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4 Steps to a Water Safety Audit

Apr 25, 2024 | Public | 0 comments

magnifying glass and a water droplet

Performing an annual water safety audit is a crucial step to helping prevent waterborne pathogens like Legionella. Here’s how

A water safety audit is a crucial strategy for any commercial facility. But before we can discuss the uses and benefits of an independent?water safety?audit, it’s important to understand what one is and what it entails. A water safety audit?is not to be feared but to be welcomed as a measure to promote compliance within an organization.?Let’s look at four areas to focus on during a water safety audit.

1. Water Management Policy

A water safety audit will typically start with a review of the water management policy. It makes sense to first understand the management strategy and arrangements that underpin the organizational processes for the safe management of water systems.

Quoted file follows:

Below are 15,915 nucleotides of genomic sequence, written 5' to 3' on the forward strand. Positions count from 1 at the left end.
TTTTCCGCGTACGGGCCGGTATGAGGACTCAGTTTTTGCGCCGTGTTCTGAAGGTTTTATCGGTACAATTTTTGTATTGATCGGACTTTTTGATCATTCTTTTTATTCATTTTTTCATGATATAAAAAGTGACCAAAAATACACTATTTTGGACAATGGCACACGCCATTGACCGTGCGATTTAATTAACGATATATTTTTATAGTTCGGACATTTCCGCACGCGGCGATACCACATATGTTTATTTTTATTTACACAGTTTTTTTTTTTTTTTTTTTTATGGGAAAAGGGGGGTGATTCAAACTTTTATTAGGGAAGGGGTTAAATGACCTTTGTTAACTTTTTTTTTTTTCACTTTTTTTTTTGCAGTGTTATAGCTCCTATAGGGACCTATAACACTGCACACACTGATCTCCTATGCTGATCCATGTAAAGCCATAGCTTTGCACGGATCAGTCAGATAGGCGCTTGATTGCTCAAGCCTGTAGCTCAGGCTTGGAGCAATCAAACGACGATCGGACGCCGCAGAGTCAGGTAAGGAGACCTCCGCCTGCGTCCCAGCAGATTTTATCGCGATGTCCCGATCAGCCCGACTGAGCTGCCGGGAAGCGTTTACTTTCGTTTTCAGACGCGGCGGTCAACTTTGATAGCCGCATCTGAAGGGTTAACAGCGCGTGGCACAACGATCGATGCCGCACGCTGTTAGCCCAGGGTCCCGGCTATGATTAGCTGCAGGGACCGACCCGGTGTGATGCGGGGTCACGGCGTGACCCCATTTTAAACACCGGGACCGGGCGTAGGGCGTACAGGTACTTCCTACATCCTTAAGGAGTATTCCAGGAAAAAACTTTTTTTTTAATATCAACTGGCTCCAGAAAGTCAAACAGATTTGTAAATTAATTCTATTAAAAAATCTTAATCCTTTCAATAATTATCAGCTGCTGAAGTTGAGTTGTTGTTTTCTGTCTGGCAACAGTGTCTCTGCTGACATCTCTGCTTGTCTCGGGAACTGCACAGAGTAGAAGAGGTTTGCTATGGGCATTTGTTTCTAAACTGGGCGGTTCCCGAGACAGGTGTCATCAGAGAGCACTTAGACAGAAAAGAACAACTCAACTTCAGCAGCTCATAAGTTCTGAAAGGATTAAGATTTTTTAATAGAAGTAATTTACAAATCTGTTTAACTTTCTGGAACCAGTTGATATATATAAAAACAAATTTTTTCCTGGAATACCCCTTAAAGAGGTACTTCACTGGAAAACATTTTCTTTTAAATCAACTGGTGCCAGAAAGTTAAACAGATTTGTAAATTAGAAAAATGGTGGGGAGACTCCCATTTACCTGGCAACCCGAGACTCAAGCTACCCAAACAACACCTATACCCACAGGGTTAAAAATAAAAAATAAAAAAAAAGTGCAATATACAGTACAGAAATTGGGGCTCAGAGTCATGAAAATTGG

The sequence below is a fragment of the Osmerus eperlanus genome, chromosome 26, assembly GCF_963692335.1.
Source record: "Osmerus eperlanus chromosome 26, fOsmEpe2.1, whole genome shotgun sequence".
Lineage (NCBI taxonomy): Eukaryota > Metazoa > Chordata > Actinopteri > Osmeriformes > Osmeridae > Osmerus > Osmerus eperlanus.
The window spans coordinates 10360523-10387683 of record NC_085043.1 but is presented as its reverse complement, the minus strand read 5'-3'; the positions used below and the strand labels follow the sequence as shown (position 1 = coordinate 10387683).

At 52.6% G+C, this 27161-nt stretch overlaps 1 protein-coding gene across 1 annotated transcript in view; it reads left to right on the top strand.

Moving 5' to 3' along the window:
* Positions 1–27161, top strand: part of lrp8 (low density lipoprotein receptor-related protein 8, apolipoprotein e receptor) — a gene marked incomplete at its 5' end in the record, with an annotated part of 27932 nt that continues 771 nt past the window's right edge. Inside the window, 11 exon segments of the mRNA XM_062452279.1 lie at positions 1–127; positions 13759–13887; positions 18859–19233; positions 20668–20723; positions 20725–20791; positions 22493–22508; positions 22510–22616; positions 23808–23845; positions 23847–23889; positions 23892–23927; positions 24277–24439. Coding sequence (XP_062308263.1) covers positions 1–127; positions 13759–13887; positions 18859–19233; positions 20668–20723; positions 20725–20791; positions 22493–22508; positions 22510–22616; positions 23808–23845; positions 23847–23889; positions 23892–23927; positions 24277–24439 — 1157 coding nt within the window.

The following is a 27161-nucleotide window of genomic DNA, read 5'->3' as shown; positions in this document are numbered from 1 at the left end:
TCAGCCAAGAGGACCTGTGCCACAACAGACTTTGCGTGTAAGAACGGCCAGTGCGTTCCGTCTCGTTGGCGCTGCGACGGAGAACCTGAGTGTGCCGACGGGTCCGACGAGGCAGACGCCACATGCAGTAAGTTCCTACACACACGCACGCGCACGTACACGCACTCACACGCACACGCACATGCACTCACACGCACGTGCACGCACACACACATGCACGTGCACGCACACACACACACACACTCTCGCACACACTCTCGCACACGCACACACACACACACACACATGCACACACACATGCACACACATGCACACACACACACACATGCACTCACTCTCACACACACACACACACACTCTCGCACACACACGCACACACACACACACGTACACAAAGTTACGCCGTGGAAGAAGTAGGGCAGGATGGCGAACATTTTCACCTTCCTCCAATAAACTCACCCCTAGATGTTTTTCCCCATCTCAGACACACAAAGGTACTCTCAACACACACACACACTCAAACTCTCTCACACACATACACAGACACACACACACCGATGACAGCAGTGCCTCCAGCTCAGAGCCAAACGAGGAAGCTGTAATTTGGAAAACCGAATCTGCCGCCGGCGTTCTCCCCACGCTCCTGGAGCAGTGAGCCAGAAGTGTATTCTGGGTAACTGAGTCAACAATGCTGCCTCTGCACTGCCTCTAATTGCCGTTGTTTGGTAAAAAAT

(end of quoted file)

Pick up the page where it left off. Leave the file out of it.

As a rule, if concerns arise relating to compliance,?then it’s prudent to revisit the supporting processes. Conversely, should an organization not have confidence in their policy and process because it’s demonstrably flawed then it’s unreasonable to expect an improvement in compliance. Following a review of this area of compliance, the audit may be used to:

  • Highlight inaccuracies within the management structure of an organization, such as the need to formally capture?roles and responsibilities?within the organizational water safety policy, as well as to formally appoint persons with a water management responsibility in writing; especially the person responsible for water safety.
  • Identify?Legionella?training?requirements for all persons with responsibility for the safety of the water systems – delineating between management and operational responsibilities.